Men who have difficulty conceiving children are 2.6 times as likely to have highly aggressive prostate cancer and 60% more likely to have slow-growing tumors, researchers reported Monday. Although the absolute risk of developing prostate cancer was still low in these men, the findings suggest that such men should be screened for prostate cancer at an earlier age, said Dr. Otis Brawley, chief medical officer of the American Cancer Society. (R24 March 22, 2010)
2.20 Dads at Risk for Prostate Cancer.
Childless men may be at a lower risk of developing prostate cancer than men who have children. According to a study done be a team of Danish researchers, men without children are 16 percent less likely to be diagnosed with prostate cancer than men who have children. Oddly enough, a fathers risk decreases when the number of children he has increases. Authors suggest this may be caused by what they call a “healthy father” phenomenon, which says men who retain fertility are less likely to develop cancer. Researchers collected data for the study by looking at record for all men born in Denmark between 1935 and 1988, among which they noted 3,400 cases of prostate cancer. The analysis did not reveal what kind of factors associated with childlessness accounted for the decreased risk for prostate cancer. Study authors note that additional studies are needed to further investigate underlying factors that contribute to their findings. SOURCE: CANCER, Published online Jan. 7, 2008 (R54)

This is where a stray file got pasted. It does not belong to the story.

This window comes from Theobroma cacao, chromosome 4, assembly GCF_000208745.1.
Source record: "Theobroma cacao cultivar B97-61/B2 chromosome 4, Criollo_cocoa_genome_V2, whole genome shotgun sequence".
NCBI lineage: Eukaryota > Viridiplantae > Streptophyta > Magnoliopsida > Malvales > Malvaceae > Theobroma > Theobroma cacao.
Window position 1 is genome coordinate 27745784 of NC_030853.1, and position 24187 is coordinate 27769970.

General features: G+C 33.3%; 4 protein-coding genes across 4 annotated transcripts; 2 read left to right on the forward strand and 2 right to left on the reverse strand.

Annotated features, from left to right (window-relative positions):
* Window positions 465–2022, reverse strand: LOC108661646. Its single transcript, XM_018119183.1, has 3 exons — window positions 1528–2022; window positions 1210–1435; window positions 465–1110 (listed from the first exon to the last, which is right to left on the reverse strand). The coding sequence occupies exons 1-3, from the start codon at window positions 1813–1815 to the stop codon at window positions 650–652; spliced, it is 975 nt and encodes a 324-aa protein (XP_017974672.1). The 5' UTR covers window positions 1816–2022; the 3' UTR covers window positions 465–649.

2.21 Fatherhood and incident prostate cancer in a prospective US Cohort Abstract. Fatherhood status has been hypothesized to affect prostate cancer risk but the current evidence is limited and contradictory. We prospectively evaluated the relationship between offspring number and the risk of prostate cancer in 161,823 men enrolled in the National Institues of Health – American Association of Retired Persons Diet and Health Study. When examining the entire cohort, there was no relationship between fatherhood and incident prostate cancer. The number of children fathered was not related to prostate cancer. University of California and National Cancer Institute personnel were involved. Reference: Int J Epidemiol. 2010 Oct 19. PubMed Abstract PMID: 20959354 (R295)
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2.22 Ejaculation and Masturbation
Masturbation May Prevent Prostate Cancer.
Frequent masturbation may help men cut their risk of contracting prostate cancer, Australian researchers have found. It is believed that carcinogens may build up in the prostate if men do not ejaculate regularly, the BBC News reported. The researchers surveyed more than 1,000 men who had developed prostate cancer, and 1,250 men who had not. They found that men who had ejaculated the most between the ages of 20 and 50 were the least likely to get cancer. Men who ejaculated more than five times each week were a third less likely to develop prostate cancer. Sexual intercourse may not have the same effect because of the higher risk of contracting a sexually transmitted disease, which could in turn raise the risk of cancer. (Stan’s Comment: I don’t make this up, I’m just reporting it). Health News April 18, 2008 (R118)
2.23 Frequent ejaculation may protect against cancer. (R65)
Frequent sexual intercourse and masturbation protects men against a common form of cancer, suggests the largest study of the issue to date yet.The US study, which followed nearly 30,000 men over eight years, showed that those that ejaculated most frequently